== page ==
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Reference ID Created Released Classification Origin
07TBILISI3137 2007-12-19 12:50 2011-08-30 01:44 CONFIDENTIAL//NOFORN Embassy Tbilisi

DE RUEHSI #3137/01 3531250
P 191250Z DEC 07

C O N F I D E N T I A L SECTION 01 OF 03 TBILISI 003137 
E.O. 12958: DECL: 12/18/2017 
     B. TBILISI 3118 
     C. TBILISI 2999 
Classified By: Ambassador John F. Tefft for reasons 1.4 (b) and (d). 
Ambassador and Gachechiladze Discuss Campaign 
--------------------------------------------- - 
1. (C) In a meeting December 18, United National Council of 
opposition (UNC) presidential candidate Levan Gachechiladze 
told Ambassador he was certain the elections would go to a 
second round, and he expected Saakashvili to gain at most 15 
-20% in the first round.  Gachechiladze said during UNC 
door-to-door campaigning, "85% of the doors are opening," 
demonstrating grassroots support for the opposition. 
Gachechiladze said the UNC is still "organizing the house" 
and gathering campaign volunteers.  Gachechiladze's said his 
campaign is addressing the fair distribution of land in the 
regions, opening of new markets for a strengthened 
agricultural sector and an improved environment for small 
businesses.  Gachechiladze clarified that if elected, he 
would resign the presidency within 90-200 days of his 
election.  After the election, Gachechiladze would present 
the new UNC government to the parliament for approval.  If 
the current majority United National Movement (UNM) 
parliament refused to accept his government, he would 
dissolve the parliament and hold elections 45 days later, 
extending the time he would serve as president. 
2. (C) Gachechiladze said he felt voters were afraid there 
would be retaliation by the government against opposition 
supporters and that voter lists were inaccurate, especially 
in relation to Georgians living abroad.  Gachechiladze also 
expressed concern that the UNM would conduct an exit poll, 
but said if he could be assured the UNM wouldn't do a poll, 
he would not let the UNC do an exit poll and he could "almost 
guarantee" presidential candidate Badri Patarkatsishvili 
would not do one either.  Ambassador told Gachechiladze the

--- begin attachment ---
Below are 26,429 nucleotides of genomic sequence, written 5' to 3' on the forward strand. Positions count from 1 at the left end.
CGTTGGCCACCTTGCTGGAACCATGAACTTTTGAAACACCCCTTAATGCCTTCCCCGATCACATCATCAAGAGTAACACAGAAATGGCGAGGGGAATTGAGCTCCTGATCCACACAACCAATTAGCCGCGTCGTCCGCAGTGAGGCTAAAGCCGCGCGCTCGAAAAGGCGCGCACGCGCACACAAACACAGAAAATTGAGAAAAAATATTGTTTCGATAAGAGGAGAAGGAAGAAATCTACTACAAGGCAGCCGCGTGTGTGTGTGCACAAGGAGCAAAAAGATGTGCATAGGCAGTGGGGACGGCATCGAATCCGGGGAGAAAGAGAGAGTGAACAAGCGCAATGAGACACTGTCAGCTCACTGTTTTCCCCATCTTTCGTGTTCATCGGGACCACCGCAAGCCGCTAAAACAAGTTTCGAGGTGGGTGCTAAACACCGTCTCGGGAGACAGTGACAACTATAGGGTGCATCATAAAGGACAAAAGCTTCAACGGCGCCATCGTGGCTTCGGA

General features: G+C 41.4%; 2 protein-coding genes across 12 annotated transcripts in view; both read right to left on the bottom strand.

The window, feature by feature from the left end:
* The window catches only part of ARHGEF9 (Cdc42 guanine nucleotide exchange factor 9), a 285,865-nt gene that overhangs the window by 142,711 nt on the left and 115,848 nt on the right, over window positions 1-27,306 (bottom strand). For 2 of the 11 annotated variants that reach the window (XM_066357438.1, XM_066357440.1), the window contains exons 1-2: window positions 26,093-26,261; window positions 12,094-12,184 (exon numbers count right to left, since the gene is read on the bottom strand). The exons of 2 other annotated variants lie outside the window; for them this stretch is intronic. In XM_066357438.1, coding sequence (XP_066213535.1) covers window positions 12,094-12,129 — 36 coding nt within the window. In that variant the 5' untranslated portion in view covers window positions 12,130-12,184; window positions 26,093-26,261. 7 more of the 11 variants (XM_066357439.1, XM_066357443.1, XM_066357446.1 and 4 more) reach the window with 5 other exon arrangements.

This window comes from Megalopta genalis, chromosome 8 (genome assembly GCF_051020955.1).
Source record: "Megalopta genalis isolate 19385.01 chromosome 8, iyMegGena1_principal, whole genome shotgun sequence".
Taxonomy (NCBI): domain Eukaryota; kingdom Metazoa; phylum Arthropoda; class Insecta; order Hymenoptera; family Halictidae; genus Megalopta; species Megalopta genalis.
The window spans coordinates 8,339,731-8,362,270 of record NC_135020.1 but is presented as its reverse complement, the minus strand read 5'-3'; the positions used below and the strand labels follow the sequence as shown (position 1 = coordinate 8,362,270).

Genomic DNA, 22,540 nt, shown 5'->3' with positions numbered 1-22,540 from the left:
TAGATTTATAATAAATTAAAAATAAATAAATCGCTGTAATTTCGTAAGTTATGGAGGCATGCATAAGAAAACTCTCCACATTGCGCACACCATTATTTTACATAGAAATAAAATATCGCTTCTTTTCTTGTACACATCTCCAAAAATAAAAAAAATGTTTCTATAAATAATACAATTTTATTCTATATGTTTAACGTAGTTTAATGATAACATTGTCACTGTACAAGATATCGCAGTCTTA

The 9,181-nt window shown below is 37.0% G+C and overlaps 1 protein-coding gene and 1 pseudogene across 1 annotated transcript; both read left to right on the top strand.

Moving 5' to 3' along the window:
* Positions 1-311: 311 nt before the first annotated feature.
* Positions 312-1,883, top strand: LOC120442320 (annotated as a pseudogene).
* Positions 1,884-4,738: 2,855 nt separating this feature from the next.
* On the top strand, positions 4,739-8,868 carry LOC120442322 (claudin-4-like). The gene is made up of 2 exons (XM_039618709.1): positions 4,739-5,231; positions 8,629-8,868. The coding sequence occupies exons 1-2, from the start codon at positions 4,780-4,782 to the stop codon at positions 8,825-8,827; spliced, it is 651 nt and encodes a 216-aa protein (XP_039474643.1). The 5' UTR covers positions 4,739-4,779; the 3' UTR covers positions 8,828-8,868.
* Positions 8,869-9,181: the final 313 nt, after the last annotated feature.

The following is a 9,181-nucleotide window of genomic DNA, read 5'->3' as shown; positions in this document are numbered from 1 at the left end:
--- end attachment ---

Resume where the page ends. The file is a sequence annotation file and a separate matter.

United States and other international organizations were not 
conducting an exit poll for the presidential elections, but 
would consider funding an exit poll for the parliamentary 
3. (C) While a UNM-sponsored poll by BCG Research (ref B) 
showed Saakashvili with a major lead, Gachechiladze claimed 
some internet-based polls showed he had the lead, but that 
these results would never be reported on national TV. 
Gachechiladze said he "did not have his own television 
station," unlike Saakashvili who has three, and Imedi, which 
"belongs to Patarkatsishvili."   According to Gachechiladze, 
Patarkatsishvili's participation in the election hurt the 
opposition, as he could take anywhere from 7 - 10% of the 
vote that would otherwise go to the UNC. 
4. (C) Gachechiladze told the Ambassador he would accept the 
election results if ODIHR and the United States report the 
elections as free and fair.  At a December 18 press 
conference following a PACE meeting in Paris, UNC member and 
Republican Party MP Levan Berdzenishvili echoed this 
sentiment, saying the opposition trusts international 
election watchdog groups and will accept the results of the 
January elections if they are endorsed by observer 
organizations.  Berdzenishvili said "we are preparing not for 
January 6, but for January 5.  If elections are fair, and 
confirmed by the Georgian people and the international 
organizations, we will recognize the results." 
Campaigning Continues 
5. (SBU) Mikheil Saakashvili campaigned in Batumi and 
Samagrelo December 18 where he was met by a large crowd of 
supporters.  In Batumi, Saakashvili predicted that by the 
expiration of his second term in 2013, Batumi would be the 
most beautiful and successful city in the Black Sea region. 
Irina Sarishvili-Chanturia, Imedi party, met with the 
ambassador-designate of France and media, while New Rightists 
candidate David Gamkrelidze campaigned in Shida Kartli. 
Gachechiladze, who campaigned in Samtske-Javakheti and 
Khasuri on December 17, told the Ambassador more than 1700 
people attended his rally, 3-4 times more than expected, and 
more than Saakashvili drew in his 2003 campaign. 
Patarkatsishvili Announces Campaign Program 
6. (SBU) On December 18 Badri Patarkatsishvili announced his 
campaign platform on Imedi radio, adding that the official 
release would happen in a few days.  Patarkatsishvili 
outlined plans to pay for the first 100 kilowatts of